If you think the phrase “fruit-forward, foxy, buttery, burnt and chewy with a barnyard odor” sounds like something from a random wine review generator, you wouldn’t be alone. But, Kansas State’s Introduction to Wines course, HM 442, offers a light at the end of a dark tunnel of pretentious wine tasting phrases.
The classes range in size from 35 to up to 100 students per class and are offered every semester in the hospitality management department.
Michael Claus Ottenbacher, professor and Department of Hospitality Management head, teaches the wine tasting course, and he said he believes it is vital for those looking for work in hospitality.
“I think wine is an important aspect of the hospitality industry and for restaurant and food service,” Ottenbacher said. “Not to just sell the wine, but to really understand it, and very often customers might have questions.”
Ottenbacher said a solid understanding of the intricacies of wine opens the door to financial profit.
“You can also give recommendations to match wine with food because if that is not well done, you cannot really lose money but give up the opportunity to make extra revenue and profit and then to also enhance the customer experience,” he said.
“They learn the basics about wine, which is how to serve wine, how to open a bottle of wine, how wine is produced, what has impacts on the taste and the quality of the wine and then also how to taste wine, how to describe wine and also how to match wine with food,” Ottenbacher said.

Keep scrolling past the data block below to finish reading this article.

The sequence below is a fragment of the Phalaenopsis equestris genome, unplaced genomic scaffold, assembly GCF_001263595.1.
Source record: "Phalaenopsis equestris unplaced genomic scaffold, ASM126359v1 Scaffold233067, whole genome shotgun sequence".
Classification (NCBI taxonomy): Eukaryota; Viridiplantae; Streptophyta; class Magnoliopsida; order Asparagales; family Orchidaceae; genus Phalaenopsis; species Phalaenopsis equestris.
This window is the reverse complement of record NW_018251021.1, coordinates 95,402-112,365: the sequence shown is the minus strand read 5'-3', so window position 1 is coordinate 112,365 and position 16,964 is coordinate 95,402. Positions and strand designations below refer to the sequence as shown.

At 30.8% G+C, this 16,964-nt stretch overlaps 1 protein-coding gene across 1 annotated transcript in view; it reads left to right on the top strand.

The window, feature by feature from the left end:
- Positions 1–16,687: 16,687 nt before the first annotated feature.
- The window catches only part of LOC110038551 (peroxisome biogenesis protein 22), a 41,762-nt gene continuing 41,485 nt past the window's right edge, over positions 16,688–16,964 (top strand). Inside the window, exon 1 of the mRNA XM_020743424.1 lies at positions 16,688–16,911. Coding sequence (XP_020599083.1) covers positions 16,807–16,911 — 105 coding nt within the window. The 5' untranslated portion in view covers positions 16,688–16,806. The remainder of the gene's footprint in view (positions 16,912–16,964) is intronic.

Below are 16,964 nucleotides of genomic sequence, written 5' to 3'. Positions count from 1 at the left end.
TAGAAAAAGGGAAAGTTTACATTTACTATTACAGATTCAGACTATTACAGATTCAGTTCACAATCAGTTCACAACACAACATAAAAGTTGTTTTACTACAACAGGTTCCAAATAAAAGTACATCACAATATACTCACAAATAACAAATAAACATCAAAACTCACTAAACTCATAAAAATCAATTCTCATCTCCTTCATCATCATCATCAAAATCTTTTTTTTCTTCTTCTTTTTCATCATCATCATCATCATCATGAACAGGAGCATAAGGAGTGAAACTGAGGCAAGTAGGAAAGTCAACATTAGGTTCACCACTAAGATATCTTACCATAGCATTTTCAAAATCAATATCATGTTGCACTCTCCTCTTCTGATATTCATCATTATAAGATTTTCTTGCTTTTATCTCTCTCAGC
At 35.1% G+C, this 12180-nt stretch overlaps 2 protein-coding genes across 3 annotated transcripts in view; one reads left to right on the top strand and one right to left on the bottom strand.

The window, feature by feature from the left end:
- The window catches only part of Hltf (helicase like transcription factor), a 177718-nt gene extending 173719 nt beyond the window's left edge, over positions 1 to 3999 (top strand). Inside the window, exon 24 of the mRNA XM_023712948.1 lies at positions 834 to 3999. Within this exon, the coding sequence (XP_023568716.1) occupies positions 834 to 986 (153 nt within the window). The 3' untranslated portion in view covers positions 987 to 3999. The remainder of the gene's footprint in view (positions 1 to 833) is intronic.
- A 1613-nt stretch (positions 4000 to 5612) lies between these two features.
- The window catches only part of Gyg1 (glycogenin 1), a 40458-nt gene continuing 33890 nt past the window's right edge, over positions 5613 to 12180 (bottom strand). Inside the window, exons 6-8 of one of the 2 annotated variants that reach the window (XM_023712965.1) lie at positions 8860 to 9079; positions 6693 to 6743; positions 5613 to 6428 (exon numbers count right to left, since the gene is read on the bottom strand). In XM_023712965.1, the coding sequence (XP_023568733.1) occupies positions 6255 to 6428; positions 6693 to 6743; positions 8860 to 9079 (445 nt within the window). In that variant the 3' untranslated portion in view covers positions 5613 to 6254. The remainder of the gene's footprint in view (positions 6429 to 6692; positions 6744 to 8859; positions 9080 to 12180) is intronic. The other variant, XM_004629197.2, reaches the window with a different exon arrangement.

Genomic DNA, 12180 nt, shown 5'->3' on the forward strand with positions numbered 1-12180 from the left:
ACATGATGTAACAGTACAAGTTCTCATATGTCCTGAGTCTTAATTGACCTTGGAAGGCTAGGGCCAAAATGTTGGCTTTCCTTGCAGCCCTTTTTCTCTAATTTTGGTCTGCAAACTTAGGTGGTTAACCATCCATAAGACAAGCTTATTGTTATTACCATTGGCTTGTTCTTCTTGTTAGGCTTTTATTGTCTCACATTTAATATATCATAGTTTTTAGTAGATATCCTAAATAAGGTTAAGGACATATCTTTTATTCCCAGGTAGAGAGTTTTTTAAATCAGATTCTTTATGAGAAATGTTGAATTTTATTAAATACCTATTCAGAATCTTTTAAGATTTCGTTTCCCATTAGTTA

Ottenbacher said he believes his class is not only for students involved in the hospitality, but for a wide variety of programs at K-State as he said it imparts students with refined knowledge.
“When you’re going out for a business meeting you also should understand or know the basics of wines,” he said. “It helps you to feel more comfortable.”
Ottenbacher touched on the topic of wine appreciation. There are many aspects of the production process that goes unnoticed to the public eye.
“I think if you also have more knowledge, you also see how many steps, how much hard labor and how much expertise goes into winemaking and really appreciate the product much more,” Ottenbacher said.
When asked what his favorite wine was, Ottenbacher said he prefers a dry Riesling, which has a lower level of alcohol.